After being contacted Monday morning, the Liberty County Sheriff’s Office said it would hold a statement at the end of the day but nothing was released.
In a bold statement, Allen also wrote in an email to the DSU team: “We do not want this or that anything to go wrong. We are ready to go wherever the evidence leads us. We have a video. We have affiliates. that we have the courage to stand up for our beliefs. ”
A member of the Atlantic Sun Conference Hornets played again at Kennesaw State in Georgia on April 16 and University of Jacksonville in Florida on April 18.
While on the bus, the officer told the passengers that “marijuana is still illegal in Georgia.” “Anything you can put marijuana on” or “measuring devices,” he later said, means that it is also illegal to say so.
The bus was stopped for 30 to 45 minutes, Jenkins said. On one occasion, his deputy boarded a bus carrying a gift-wrapped box and summoned a man named – senior Aniya Aiken, from Decatur, Georgia.
Aiken was asked where he received the package, Jenkins said. It came from relatives who saw the team play at Kennesaw State. When asked what was inside, Aiken said he was told by his aunt not to open the gift until he returned to school.
He said, ‘You received something and you do not know what it is?’ “Jenkins said, and his deputy was also told that it was a gift to be opened later.
The second one went back to the store with the gift, and it was opened.
“Maybe 10 minutes after boarding the bus and saying ‘You’re free to go, have a nice trip,’” says Jenkins.
The driver was not given a word.
When Aiken picked up her gift later she found a jewelry box that was a gift for graduates.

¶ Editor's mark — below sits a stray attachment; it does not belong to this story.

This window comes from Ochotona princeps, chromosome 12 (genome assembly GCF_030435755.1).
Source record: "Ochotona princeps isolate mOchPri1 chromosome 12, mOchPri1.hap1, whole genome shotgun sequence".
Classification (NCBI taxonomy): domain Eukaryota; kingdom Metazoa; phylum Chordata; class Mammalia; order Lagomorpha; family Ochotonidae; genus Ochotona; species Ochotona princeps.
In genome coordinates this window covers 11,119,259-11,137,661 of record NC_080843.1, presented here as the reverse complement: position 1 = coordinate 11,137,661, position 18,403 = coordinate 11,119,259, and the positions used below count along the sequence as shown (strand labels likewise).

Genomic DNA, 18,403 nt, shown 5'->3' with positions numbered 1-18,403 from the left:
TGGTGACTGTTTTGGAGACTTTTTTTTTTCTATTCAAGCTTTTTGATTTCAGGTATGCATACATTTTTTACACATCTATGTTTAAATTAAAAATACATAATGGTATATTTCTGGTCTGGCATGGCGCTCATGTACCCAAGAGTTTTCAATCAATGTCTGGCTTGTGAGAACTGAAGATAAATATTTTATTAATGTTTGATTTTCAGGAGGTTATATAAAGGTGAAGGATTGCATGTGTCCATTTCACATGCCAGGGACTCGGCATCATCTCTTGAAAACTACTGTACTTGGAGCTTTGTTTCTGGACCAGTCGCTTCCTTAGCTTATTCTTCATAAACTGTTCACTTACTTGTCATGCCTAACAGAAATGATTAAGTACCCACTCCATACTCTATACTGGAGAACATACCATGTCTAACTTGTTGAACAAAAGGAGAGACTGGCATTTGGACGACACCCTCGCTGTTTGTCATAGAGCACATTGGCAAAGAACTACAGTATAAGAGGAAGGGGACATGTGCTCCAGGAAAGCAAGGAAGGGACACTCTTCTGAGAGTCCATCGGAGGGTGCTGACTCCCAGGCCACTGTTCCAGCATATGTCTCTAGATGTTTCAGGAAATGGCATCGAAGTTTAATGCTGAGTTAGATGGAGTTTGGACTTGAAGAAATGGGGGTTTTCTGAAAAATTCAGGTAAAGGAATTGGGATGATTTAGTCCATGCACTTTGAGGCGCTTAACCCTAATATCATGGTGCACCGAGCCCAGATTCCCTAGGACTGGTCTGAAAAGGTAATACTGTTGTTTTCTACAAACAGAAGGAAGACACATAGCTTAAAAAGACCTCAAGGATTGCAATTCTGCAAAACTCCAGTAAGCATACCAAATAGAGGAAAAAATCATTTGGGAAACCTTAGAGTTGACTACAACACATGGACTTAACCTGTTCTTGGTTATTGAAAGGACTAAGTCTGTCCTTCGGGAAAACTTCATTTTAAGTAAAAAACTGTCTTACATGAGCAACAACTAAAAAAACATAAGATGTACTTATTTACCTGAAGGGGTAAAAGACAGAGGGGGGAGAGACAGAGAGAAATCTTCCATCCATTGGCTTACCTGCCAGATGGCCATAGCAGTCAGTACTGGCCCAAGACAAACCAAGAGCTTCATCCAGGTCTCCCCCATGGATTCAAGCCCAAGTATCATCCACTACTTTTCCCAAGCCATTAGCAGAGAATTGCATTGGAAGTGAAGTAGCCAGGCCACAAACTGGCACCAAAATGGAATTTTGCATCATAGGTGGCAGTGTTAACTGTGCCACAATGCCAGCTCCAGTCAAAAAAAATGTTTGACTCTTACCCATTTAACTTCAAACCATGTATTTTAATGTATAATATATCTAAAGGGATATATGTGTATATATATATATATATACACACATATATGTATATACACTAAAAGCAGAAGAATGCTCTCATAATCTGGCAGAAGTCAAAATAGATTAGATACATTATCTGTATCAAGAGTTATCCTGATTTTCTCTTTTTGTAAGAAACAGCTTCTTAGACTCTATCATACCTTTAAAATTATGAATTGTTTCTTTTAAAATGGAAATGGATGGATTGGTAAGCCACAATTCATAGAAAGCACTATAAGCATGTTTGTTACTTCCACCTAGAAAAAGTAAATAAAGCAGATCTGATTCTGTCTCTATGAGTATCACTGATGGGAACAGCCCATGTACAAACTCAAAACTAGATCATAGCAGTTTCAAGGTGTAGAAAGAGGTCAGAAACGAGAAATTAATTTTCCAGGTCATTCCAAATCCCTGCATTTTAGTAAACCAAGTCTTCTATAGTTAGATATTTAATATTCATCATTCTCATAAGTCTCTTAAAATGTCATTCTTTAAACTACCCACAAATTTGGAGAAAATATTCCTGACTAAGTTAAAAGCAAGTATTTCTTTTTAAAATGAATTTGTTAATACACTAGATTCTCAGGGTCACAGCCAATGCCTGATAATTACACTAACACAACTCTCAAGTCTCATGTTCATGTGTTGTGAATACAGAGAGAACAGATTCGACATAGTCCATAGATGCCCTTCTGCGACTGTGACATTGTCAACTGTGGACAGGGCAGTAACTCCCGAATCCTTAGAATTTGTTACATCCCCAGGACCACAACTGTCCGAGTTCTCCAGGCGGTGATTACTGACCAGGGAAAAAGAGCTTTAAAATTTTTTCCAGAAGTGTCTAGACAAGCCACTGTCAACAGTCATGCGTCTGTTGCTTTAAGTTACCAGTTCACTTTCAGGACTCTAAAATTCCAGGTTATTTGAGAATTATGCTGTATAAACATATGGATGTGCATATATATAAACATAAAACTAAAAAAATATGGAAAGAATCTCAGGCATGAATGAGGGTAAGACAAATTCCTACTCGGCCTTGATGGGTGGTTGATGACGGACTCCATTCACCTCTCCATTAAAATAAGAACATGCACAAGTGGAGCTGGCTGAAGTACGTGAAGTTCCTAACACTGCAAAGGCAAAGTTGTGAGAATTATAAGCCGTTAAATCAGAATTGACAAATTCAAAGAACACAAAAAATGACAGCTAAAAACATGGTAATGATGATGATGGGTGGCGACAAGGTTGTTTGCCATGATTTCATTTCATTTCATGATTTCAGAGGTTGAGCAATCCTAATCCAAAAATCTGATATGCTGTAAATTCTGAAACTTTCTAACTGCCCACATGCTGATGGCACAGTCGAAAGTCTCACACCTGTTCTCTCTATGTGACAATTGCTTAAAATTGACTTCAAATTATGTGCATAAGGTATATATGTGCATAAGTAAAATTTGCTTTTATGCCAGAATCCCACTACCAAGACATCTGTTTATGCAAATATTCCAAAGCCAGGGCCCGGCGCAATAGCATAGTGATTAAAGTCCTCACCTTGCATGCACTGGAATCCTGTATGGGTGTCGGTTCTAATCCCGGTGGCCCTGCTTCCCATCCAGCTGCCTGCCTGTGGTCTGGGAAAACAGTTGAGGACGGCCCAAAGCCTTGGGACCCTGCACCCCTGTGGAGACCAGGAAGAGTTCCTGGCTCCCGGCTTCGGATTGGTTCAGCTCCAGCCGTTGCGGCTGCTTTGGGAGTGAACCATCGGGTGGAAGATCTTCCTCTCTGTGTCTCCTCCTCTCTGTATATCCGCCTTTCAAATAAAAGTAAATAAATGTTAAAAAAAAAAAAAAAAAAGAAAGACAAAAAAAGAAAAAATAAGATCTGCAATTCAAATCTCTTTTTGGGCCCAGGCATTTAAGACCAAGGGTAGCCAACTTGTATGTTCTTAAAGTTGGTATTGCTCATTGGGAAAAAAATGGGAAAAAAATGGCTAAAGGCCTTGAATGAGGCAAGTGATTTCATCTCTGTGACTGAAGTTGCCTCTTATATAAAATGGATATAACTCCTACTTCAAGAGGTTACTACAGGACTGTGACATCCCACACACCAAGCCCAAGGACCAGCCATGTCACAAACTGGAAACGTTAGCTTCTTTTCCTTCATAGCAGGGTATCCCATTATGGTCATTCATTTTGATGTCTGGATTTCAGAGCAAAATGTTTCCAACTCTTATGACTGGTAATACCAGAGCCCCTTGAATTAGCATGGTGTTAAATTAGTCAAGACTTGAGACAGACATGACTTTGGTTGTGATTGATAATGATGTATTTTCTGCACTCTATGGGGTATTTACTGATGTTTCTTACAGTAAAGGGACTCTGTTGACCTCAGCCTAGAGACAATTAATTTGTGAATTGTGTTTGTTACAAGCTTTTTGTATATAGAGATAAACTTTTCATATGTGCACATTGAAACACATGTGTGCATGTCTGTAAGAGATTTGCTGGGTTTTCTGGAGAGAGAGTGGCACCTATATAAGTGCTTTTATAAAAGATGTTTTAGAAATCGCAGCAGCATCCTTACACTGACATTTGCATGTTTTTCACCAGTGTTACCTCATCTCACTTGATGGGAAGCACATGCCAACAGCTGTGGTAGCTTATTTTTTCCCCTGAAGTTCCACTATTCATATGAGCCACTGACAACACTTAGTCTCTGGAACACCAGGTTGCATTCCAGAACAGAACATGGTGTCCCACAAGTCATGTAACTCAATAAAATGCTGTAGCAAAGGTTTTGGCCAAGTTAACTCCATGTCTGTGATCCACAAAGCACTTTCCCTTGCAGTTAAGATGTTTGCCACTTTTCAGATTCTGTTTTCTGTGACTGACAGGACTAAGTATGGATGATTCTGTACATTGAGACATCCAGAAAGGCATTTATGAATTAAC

“Frankly,” wrote Allen, “there were no exceptions to the rule, and all our coaches and student athletes did their best to treat each other with dignity and respect.”
In a nutshell, Delaware US Sens. Tom Carper and Chris Coons and US Rep. Lisa Blunt Rochester called this “extremely confusing.”
“No one should feel unsafe or humiliated by any government or group that has sworn to protect and serve them,” he said. “This is especially true for students who have studied HBCUs like Delaware State University with a history of promoting areas that often experience discrimination and other barriers to access.”
Activities starting in Delaware State and Saturday morning at Alumni Stadium. One of the speakers is former Atlanta mayor Keisha Lance Bottoms, who is expected to address the incident.
The incident took place in a year in which Delaware State and Black Colleges and other Universities have been subjected to repeated harassment.
Allen writes: “We must not forget how small the daily ridge is between ritual and supernatural, between the fascinating and the extraordinary, between the safe and the oppressed. This is true for all of us, especially for people of diverse backgrounds and the organizations they serve. They are always upset by the thought of being ridiculed.
Do you have an idea for a sporting event in your area or is there a problem that needs to be addressed by people? Contact Kevin Tresolini at email@example.com and follow him on Twitter @kevintresolini. Support local media by registering at delawareonline.com.